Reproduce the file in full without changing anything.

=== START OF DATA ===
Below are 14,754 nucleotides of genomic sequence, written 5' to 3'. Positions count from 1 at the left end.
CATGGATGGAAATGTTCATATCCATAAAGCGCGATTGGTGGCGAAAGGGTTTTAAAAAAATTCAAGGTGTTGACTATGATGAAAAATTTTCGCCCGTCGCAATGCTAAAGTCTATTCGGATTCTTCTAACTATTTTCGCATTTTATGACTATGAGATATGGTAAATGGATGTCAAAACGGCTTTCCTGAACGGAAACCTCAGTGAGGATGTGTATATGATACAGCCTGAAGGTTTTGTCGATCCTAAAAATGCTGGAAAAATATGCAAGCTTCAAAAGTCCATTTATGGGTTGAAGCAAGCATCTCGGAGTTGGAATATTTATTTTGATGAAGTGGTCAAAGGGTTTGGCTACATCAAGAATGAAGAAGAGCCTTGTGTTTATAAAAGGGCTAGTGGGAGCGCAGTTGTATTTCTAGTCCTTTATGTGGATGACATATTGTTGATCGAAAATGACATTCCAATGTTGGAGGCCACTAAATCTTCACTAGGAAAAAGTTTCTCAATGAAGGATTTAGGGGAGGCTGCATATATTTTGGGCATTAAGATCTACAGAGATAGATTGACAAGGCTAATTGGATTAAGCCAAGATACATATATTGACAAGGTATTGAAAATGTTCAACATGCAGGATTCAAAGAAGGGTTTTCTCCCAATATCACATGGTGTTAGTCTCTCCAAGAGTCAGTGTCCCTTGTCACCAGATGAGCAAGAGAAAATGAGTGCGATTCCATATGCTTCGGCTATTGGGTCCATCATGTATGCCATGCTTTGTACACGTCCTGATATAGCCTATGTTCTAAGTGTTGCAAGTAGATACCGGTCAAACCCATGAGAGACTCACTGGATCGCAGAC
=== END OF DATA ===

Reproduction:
Below are 14,754 nucleotides of genomic sequence, written 5' to 3'. Positions count from 1 at the left end.
CATGGATGGAAATGTTCATATCCATAAAGCGCGATTGGTGGCGAAAGGGTTTTAAAAAAATTCAAGGTGTTGACTATGATGAAAAATTTTCGCCCGTCGCAATGCTAAAGTCTATTCGGATTCTTCTAACTATTTTCGCATTTTATGACTATGAGATATGGTAAATGGATGTCAAAACGGCTTTCCTGAACGGAAACCTCAGTGAGGATGTGTATATGATACAGCCTGAAGGTTTTGTCGATCCTAAAAATGCTGGAAAAATATGCAAGCTTCAAAAGTCCATTTATGGGTTGAAGCAAGCATCTCGGAGTTGGAATATTTATTTTGATGAAGTGGTCAAAGGGTTTGGCTACATCAAGAATGAAGAAGAGCCTTGTGTTTATAAAAGGGCTAGTGGGAGCGCAGTTGTATTTCTAGTCCTTTATGTGGATGACATATTGTTGATCGAAAATGACATTCCAATGTTGGAGGCCACTAAATCTTCACTAGGAAAAAGTTTCTCAATGAAGGATTTAGGGGAGGCTGCATATATTTTGGGCATTAAGATCTACAGAGATAGATTGACAAGGCTAATTGGATTAAGCCAAGATACATATATTGACAAGGTATTGAAAATGTTCAACATGCAGGATTCAAAGAAGGGTTTTCTCCCAATATCACATGGTGTTAGTCTCTCCAAGAGTCAGTGTCCCTTGTCACCAGATGAGCAAGAGAAAATGAGTGCGATTCCATATGCTTCGGCTATTGGGTCCATCATGTATGCCATGCTTTGTACACGTCCTGATATAGCCTATGTTCTAAGTGTTGCAAGTAGATACCGGTCAAACCCATGAGAGACTCACTGGATCGCAGAC